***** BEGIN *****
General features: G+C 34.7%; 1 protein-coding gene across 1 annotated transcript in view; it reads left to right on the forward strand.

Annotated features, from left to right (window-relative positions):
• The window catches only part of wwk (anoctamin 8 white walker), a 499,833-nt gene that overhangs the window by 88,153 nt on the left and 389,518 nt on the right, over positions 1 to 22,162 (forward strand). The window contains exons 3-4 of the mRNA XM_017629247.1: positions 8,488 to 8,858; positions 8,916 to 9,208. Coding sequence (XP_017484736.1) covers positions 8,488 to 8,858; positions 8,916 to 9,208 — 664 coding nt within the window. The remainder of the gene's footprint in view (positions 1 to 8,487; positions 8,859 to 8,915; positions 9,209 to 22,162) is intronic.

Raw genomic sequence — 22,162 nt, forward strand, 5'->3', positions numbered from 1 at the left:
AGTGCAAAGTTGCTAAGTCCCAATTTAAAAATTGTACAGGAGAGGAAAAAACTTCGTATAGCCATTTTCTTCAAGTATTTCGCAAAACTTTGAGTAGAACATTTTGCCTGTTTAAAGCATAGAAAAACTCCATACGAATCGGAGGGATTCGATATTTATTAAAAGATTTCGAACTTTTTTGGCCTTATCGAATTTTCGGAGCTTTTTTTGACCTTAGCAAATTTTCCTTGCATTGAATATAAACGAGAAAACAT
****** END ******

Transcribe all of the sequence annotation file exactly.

General features: G+C 34.7%; 1 protein-coding gene across 1 annotated transcript in view; it reads left to right on the forward strand.

Annotated features, from left to right (window-relative positions):
• The window catches only part of wwk (anoctamin 8 white walker), a 499,833-nt gene that overhangs the window by 88,153 nt on the left and 389,518 nt on the right, over positions 1 to 22,162 (forward strand). The window contains exons 3-4 of the mRNA XM_017629247.1: positions 8,488 to 8,858; positions 8,916 to 9,208. Coding sequence (XP_017484736.1) covers positions 8,488 to 8,858; positions 8,916 to 9,208 — 664 coding nt within the window. The remainder of the gene's footprint in view (positions 1 to 8,487; positions 8,859 to 8,915; positions 9,209 to 22,162) is intronic.

Raw genomic sequence — 22,162 nt, forward strand, 5'->3', positions numbered from 1 at the left:
AGTGCAAAGTTGCTAAGTCCCAATTTAAAAATTGTACAGGAGAGGAAAAAACTTCGTATAGCCATTTTCTTCAAGTATTTCGCAAAACTTTGAGTAGAACATTTTGCCTGTTTAAAGCATAGAAAAACTCCATACGAATCGGAGGGATTCGATATTTATTAAAAGATTTCGAACTTTTTTGGCCTTATCGAATTTTCGGAGCTTTTTTTGACCTTAGCAAATTTTCCTTGCATTGAATATAAACGAGAAAACAT